Violence against activists continues in the Brazilian rainforest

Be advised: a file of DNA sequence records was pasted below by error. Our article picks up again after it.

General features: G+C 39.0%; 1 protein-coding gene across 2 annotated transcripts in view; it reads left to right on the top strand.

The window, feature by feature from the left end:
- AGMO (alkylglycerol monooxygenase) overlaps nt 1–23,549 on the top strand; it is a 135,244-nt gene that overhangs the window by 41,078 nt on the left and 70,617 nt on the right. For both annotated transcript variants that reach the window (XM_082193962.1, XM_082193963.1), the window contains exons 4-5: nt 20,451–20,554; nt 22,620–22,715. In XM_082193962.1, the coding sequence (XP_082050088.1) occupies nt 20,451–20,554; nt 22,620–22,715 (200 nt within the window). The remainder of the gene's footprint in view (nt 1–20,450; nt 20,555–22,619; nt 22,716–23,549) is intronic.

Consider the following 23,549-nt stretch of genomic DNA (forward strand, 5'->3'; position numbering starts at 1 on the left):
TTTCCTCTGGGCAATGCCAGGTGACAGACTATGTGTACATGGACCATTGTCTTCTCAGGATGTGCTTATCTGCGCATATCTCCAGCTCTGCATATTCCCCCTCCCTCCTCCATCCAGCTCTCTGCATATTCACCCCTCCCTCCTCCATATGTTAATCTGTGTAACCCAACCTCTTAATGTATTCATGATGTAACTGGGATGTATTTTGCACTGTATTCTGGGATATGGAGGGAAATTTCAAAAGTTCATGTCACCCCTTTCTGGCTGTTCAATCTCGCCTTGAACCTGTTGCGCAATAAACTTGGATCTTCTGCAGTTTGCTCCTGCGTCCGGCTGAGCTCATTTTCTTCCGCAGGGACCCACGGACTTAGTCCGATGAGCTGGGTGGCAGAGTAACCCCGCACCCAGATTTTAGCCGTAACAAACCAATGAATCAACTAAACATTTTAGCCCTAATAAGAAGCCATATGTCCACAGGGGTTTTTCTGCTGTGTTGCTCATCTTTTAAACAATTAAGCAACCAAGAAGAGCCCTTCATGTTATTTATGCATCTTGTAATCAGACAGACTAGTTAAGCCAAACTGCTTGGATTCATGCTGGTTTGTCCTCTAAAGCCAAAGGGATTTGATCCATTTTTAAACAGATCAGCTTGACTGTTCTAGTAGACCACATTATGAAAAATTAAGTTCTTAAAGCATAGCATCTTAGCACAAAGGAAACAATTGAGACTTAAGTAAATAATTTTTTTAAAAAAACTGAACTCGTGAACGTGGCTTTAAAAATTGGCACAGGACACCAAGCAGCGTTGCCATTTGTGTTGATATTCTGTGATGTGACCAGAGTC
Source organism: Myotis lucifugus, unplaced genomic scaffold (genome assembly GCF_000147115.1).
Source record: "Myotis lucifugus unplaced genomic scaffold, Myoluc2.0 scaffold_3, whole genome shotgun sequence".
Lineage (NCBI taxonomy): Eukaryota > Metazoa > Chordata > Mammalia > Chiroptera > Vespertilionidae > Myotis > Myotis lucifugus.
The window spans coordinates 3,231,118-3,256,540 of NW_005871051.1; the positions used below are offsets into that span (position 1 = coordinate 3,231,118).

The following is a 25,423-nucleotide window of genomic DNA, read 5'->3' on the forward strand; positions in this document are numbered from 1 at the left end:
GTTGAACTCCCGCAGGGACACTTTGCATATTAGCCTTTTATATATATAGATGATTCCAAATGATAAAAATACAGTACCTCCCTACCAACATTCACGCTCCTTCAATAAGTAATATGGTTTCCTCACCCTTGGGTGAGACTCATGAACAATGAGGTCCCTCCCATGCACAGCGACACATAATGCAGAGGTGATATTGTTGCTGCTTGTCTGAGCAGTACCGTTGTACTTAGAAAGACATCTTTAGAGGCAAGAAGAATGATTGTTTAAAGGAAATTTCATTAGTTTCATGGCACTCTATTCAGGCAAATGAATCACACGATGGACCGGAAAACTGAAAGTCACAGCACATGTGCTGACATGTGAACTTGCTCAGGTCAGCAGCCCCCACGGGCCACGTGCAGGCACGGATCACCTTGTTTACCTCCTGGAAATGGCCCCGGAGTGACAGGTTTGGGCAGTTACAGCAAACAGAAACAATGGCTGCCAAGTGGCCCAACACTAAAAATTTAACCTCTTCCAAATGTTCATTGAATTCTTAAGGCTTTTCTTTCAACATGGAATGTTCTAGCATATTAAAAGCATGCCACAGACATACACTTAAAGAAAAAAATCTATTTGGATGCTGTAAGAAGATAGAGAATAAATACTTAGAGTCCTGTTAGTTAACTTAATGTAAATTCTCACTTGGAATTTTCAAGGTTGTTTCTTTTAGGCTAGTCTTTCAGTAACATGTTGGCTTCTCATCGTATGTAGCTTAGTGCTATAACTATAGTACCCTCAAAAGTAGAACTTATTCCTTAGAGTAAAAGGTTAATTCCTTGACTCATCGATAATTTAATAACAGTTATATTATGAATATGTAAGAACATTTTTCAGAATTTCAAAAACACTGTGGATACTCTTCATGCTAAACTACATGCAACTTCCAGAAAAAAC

A trial begins in Brazil tomorrow for two men accused of murdering Dorothy Stang, a U.S.-born nun who had spent 30 years in the Amazon opposing illegal ranching and logging that razed the rainforest and displaced peasant farmers. But despite promises from Brazilian President Luiz Inacio Lula da Silva after her death that he would rein in violence in the rainforest, contract killings in the state of Para are on the rise. A human-rights group reports that 18 rural workers and human-rights activists have been killed there this year, and 15 in 2004. After Stang was gunned down in February, Lula sent 4,000 troops to Para to control gunmen hired by powerful logging and ranching bosses, but some say the government hasn’t kept enough people on the ground to protect rural activists and peasants. “The death threats, the assassinations, the land invasions go on, while promised land reforms aren’t happening,” said Henri des Roziers, a Catholic priest and human-rights lawyer in Para.